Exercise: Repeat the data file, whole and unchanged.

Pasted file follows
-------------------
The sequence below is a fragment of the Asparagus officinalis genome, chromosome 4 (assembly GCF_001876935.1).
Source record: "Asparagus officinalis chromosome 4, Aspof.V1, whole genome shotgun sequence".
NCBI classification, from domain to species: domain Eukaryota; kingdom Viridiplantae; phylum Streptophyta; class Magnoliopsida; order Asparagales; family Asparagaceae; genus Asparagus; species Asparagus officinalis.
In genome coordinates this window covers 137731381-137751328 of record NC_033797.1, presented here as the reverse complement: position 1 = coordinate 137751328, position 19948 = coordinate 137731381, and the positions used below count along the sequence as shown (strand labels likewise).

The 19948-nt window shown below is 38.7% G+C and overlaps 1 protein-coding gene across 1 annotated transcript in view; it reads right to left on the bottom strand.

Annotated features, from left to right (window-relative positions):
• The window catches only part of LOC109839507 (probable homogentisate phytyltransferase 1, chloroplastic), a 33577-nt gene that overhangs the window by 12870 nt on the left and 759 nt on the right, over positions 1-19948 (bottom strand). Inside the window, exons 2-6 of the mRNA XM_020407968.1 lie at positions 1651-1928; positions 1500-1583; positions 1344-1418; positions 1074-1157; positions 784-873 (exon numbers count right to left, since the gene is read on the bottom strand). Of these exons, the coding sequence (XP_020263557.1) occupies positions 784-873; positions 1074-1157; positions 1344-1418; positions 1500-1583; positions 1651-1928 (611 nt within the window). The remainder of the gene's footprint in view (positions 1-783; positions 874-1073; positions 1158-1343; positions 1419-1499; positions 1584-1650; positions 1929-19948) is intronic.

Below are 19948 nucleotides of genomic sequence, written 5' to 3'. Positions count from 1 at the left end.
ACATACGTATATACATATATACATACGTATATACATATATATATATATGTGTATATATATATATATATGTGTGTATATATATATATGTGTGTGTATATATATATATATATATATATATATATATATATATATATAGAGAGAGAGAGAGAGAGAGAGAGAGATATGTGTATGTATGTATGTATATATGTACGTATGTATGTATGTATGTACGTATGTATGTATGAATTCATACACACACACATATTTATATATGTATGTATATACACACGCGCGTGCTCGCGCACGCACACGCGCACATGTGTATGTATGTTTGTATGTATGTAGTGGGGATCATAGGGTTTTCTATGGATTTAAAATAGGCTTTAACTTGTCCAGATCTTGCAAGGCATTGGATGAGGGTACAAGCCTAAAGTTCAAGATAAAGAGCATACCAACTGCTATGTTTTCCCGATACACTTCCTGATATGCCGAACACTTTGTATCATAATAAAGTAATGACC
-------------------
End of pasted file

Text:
The sequence below is a fragment of the Asparagus officinalis genome, chromosome 4 (assembly GCF_001876935.1).
Source record: "Asparagus officinalis chromosome 4, Aspof.V1, whole genome shotgun sequence".
NCBI classification, from domain to species: domain Eukaryota; kingdom Viridiplantae; phylum Streptophyta; class Magnoliopsida; order Asparagales; family Asparagaceae; genus Asparagus; species Asparagus officinalis.
In genome coordinates this window covers 137731381-137751328 of record NC_033797.1, presented here as the reverse complement: position 1 = coordinate 137751328, position 19948 = coordinate 137731381, and the positions used below count along the sequence as shown (strand labels likewise).

The 19948-nt window shown below is 38.7% G+C and overlaps 1 protein-coding gene across 1 annotated transcript in view; it reads right to left on the bottom strand.

Annotated features, from left to right (window-relative positions):
• The window catches only part of LOC109839507 (probable homogentisate phytyltransferase 1, chloroplastic), a 33577-nt gene that overhangs the window by 12870 nt on the left and 759 nt on the right, over positions 1-19948 (bottom strand). Inside the window, exons 2-6 of the mRNA XM_020407968.1 lie at positions 1651-1928; positions 1500-1583; positions 1344-1418; positions 1074-1157; positions 784-873 (exon numbers count right to left, since the gene is read on the bottom strand). Of these exons, the coding sequence (XP_020263557.1) occupies positions 784-873; positions 1074-1157; positions 1344-1418; positions 1500-1583; positions 1651-1928 (611 nt within the window). The remainder of the gene's footprint in view (positions 1-783; positions 874-1073; positions 1158-1343; positions 1419-1499; positions 1584-1650; positions 1929-19948) is intronic.

Below are 19948 nucleotides of genomic sequence, written 5' to 3'. Positions count from 1 at the left end.
ACATACGTATATACATATATACATACGTATATACATATATATATATATGTGTATATATATATATATATGTGTGTATATATATATATGTGTGTGTATATATATATATATATATATATATATATATATATATATATAGAGAGAGAGAGAGAGAGAGAGAGAGATATGTGTATGTATGTATGTATATATGTACGTATGTATGTATGTATGTACGTATGTATGTATGAATTCATACACACACACATATTTATATATGTATGTATATACACACGCGCGTGCTCGCGCACGCACACGCGCACATGTGTATGTATGTTTGTATGTATGTAGTGGGGATCATAGGGTTTTCTATGGATTTAAAATAGGCTTTAACTTGTCCAGATCTTGCAAGGCATTGGATGAGGGTACAAGCCTAAAGTTCAAGATAAAGAGCATACCAACTGCTATGTTTTCCCGATACACTTCCTGATATGCCGAACACTTTGTATCATAATAAAGTAATGACC